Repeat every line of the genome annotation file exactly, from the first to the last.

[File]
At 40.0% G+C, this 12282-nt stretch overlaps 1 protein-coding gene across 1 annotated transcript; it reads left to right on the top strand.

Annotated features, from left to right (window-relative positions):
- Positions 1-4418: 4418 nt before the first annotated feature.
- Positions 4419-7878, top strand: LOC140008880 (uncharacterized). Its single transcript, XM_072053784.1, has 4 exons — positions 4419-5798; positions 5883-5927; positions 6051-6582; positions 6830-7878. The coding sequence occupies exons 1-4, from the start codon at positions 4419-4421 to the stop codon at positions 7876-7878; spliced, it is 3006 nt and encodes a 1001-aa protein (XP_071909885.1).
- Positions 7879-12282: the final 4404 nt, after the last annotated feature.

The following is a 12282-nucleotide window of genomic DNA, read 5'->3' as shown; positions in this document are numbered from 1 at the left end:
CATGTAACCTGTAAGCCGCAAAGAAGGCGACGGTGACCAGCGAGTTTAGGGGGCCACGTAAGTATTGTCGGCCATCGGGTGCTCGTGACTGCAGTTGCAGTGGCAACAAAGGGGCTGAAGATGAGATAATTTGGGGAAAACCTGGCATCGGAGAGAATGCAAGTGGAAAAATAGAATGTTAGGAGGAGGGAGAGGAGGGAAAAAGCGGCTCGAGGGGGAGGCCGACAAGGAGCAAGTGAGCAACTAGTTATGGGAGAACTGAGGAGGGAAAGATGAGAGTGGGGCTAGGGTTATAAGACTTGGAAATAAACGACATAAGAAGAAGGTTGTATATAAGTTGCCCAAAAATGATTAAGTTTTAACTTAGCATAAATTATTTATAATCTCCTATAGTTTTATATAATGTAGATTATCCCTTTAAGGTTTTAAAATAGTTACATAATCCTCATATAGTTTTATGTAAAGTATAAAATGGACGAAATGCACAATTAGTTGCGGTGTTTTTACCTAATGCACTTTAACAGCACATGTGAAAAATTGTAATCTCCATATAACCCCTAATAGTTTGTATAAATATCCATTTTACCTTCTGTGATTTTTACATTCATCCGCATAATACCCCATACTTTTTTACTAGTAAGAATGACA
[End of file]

At 40.0% G+C, this 12282-nt stretch overlaps 1 protein-coding gene across 1 annotated transcript; it reads left to right on the top strand.

Annotated features, from left to right (window-relative positions):
- Positions 1-4418: 4418 nt before the first annotated feature.
- Positions 4419-7878, top strand: LOC140008880 (uncharacterized). Its single transcript, XM_072053784.1, has 4 exons — positions 4419-5798; positions 5883-5927; positions 6051-6582; positions 6830-7878. The coding sequence occupies exons 1-4, from the start codon at positions 4419-4421 to the stop codon at positions 7876-7878; spliced, it is 3006 nt and encodes a 1001-aa protein (XP_071909885.1).
- Positions 7879-12282: the final 4404 nt, after the last annotated feature.

The following is a 12282-nucleotide window of genomic DNA, read 5'->3' as shown; positions in this document are numbered from 1 at the left end:
CATGTAACCTGTAAGCCGCAAAGAAGGCGACGGTGACCAGCGAGTTTAGGGGGCCACGTAAGTATTGTCGGCCATCGGGTGCTCGTGACTGCAGTTGCAGTGGCAACAAAGGGGCTGAAGATGAGATAATTTGGGGAAAACCTGGCATCGGAGAGAATGCAAGTGGAAAAATAGAATGTTAGGAGGAGGGAGAGGAGGGAAAAAGCGGCTCGAGGGGGAGGCCGACAAGGAGCAAGTGAGCAACTAGTTATGGGAGAACTGAGGAGGGAAAGATGAGAGTGGGGCTAGGGTTATAAGACTTGGAAATAAACGACATAAGAAGAAGGTTGTATATAAGTTGCCCAAAAATGATTAAGTTTTAACTTAGCATAAATTATTTATAATCTCCTATAGTTTTATATAATGTAGATTATCCCTTTAAGGTTTTAAAATAGTTACATAATCCTCATATAGTTTTATGTAAAGTATAAAATGGACGAAATGCACAATTAGTTGCGGTGTTTTTACCTAATGCACTTTAACAGCACATGTGAAAAATTGTAATCTCCATATAACCCCTAATAGTTTGTATAAATATCCATTTTACCTTCTGTGATTTTTACATTCATCCGCATAATACCCCATACTTTTTTACTAGTAAGAATGACA